Mumford & Sons
Dr. Deirdre Mageean recently joined CSU to serve as provost, senior vice president for Academic Affairs. Photo courtesy of www.ecu.edu
It looks like "Babel" has reached the top after all - the album, that is.
The sophomore work from the English folk rock band Mumford & Sons has exploded to the top of the Billboard 200 charts and currently has sold the most albums in the U.S. and U.K. for 2012.
But "Babel" isn't just a financial success. It's a beautifully cryptic masterpiece, full of original poetry that blends the sacred with the secular. For those knowledgeable in biblical philosophy, the sacred side is obvious. Take a line from the title track for example: "Like the city that nurtured my greed and my pride/I stretch my arms into the sky."
But there is nothing preachy about the album because Mumford contrasts his spirituality with an equal dose of humanity in a way that is understandable to those who aren't familiar with biblical prose. This is evident in the more traditional relationship drama "Lover of Light," where he pleads with his lover to "Love the one you hold/And I will be your gold/To have and to hold/A lover of the light."
Though the lyrics are the fuel, the music is quite a solid engine. In an industry that is choked with digitalized vocals, excessive distortion and unoriginal instruments, Mumford & Sons use of mandolins, banjos, resonator guitars and accordions is a refreshing, cool breeze to the ear. Likewise, Marcus Mumford's raw, gravely vocals blended with the uncut backup vocals further draw out the emotions that lie in the lyrics. There is something about the lack of Auto-Tune that authenticates their sound.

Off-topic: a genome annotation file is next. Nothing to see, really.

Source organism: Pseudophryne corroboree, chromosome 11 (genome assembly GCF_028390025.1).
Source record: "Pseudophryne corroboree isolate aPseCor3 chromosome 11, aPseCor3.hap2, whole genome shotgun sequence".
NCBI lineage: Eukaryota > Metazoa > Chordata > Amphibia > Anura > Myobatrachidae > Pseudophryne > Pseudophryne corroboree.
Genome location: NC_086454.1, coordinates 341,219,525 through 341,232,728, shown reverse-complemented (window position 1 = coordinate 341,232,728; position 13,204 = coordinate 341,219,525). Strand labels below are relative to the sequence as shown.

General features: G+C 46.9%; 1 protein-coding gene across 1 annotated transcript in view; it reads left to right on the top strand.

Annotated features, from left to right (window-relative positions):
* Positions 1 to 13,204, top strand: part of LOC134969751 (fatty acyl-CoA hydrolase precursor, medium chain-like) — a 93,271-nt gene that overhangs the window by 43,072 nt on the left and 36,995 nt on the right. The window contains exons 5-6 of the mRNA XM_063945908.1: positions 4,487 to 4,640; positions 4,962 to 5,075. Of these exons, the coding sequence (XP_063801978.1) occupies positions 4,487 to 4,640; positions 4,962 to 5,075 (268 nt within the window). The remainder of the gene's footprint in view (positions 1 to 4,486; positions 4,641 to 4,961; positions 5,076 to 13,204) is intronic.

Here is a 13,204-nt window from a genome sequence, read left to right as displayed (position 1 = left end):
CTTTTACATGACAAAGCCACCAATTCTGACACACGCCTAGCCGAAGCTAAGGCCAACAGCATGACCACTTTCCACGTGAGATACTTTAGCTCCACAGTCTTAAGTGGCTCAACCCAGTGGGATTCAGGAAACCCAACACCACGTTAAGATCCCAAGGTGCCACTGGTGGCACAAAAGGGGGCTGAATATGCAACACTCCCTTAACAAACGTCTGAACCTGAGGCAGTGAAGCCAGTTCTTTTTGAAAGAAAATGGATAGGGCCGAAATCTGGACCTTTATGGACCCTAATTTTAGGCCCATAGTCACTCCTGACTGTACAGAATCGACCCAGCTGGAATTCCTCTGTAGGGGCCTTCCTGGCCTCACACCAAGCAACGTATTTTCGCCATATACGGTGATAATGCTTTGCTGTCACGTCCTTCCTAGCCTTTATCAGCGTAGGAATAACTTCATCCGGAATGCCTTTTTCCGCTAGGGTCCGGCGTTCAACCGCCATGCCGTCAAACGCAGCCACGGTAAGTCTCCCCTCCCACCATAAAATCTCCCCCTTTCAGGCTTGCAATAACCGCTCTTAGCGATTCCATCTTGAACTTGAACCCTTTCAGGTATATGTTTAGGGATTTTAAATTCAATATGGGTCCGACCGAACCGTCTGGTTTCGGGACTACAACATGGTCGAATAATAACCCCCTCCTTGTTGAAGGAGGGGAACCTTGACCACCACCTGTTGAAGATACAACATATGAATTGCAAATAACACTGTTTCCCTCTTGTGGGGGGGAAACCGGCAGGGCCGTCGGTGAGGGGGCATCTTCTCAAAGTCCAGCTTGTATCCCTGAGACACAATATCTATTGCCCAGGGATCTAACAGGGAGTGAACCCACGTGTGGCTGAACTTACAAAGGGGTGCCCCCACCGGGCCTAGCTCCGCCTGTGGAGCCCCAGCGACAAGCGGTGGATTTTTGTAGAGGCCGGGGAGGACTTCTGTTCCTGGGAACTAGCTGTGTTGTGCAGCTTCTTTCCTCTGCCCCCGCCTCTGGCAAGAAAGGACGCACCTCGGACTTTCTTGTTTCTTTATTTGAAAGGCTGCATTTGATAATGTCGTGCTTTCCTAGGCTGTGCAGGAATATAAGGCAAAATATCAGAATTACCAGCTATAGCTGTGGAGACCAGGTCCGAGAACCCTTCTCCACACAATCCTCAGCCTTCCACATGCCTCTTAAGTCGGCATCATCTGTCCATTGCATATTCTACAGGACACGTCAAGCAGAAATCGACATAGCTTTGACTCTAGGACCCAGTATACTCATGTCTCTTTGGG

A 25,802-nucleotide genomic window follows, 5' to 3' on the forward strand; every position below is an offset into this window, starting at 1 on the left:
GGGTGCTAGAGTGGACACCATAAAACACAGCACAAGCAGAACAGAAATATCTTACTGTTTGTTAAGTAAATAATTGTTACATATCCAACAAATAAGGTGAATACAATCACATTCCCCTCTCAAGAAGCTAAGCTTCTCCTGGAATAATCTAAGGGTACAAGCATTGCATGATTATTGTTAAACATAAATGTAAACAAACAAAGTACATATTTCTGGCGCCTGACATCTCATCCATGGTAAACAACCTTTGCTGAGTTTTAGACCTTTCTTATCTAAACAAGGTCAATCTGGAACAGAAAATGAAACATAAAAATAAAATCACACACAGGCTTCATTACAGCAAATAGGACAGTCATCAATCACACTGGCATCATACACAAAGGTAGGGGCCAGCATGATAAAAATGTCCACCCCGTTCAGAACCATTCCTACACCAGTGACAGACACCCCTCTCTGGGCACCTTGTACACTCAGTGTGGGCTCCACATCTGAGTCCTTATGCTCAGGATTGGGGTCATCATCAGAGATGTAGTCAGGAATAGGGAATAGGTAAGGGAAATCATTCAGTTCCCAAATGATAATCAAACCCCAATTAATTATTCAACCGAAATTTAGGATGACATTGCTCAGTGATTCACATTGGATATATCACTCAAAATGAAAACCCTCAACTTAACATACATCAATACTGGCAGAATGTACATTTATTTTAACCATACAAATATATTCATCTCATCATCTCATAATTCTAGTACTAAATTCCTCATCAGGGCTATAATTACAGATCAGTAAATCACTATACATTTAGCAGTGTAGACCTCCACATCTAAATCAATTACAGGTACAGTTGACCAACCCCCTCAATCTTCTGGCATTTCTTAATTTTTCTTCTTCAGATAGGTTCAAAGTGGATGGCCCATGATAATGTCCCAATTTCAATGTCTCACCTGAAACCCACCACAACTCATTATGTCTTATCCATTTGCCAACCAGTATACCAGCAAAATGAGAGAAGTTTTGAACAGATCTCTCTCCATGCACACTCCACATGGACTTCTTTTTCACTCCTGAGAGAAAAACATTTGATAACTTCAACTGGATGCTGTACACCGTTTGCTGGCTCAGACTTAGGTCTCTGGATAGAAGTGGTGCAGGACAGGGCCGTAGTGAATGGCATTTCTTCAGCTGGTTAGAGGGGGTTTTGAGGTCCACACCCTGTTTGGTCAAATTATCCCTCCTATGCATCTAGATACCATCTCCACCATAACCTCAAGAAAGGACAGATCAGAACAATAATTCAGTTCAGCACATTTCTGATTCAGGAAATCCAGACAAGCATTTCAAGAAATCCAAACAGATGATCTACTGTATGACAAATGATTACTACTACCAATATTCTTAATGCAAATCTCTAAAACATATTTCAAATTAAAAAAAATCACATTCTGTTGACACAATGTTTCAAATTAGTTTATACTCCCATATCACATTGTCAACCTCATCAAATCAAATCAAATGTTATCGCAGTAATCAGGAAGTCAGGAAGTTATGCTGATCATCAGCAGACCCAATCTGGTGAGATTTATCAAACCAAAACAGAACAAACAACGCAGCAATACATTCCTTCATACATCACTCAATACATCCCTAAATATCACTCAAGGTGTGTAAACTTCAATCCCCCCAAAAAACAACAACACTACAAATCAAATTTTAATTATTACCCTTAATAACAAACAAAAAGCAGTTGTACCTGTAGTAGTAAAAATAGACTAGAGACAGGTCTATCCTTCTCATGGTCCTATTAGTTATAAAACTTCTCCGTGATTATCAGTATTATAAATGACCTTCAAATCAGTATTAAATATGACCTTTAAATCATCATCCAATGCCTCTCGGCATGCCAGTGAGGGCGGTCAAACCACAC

For those who aren't huge fans of Mumford & Sons, "Babel" may be a bit of a rehashing of their last album - wild rhythm changes, puzzling poetry and enough folksy instruments to make one wonder what century they are in. No doubt many new listeners will question what the fuss is about. But the band stuck to their guns - they didn't sell out lyrically or musically - and they have delivered a genuine dose of Mumford once again, which will thrill their fans.
Plus, a similar vibe is an excusable con since their lyrics and style are unrivaled in mainstream music. Who else on the Top 40 pens songs asking to "tame my flesh and fix my eyes" and desires a "tethered mind freed from lies," all amid the backdrop of a banjo?
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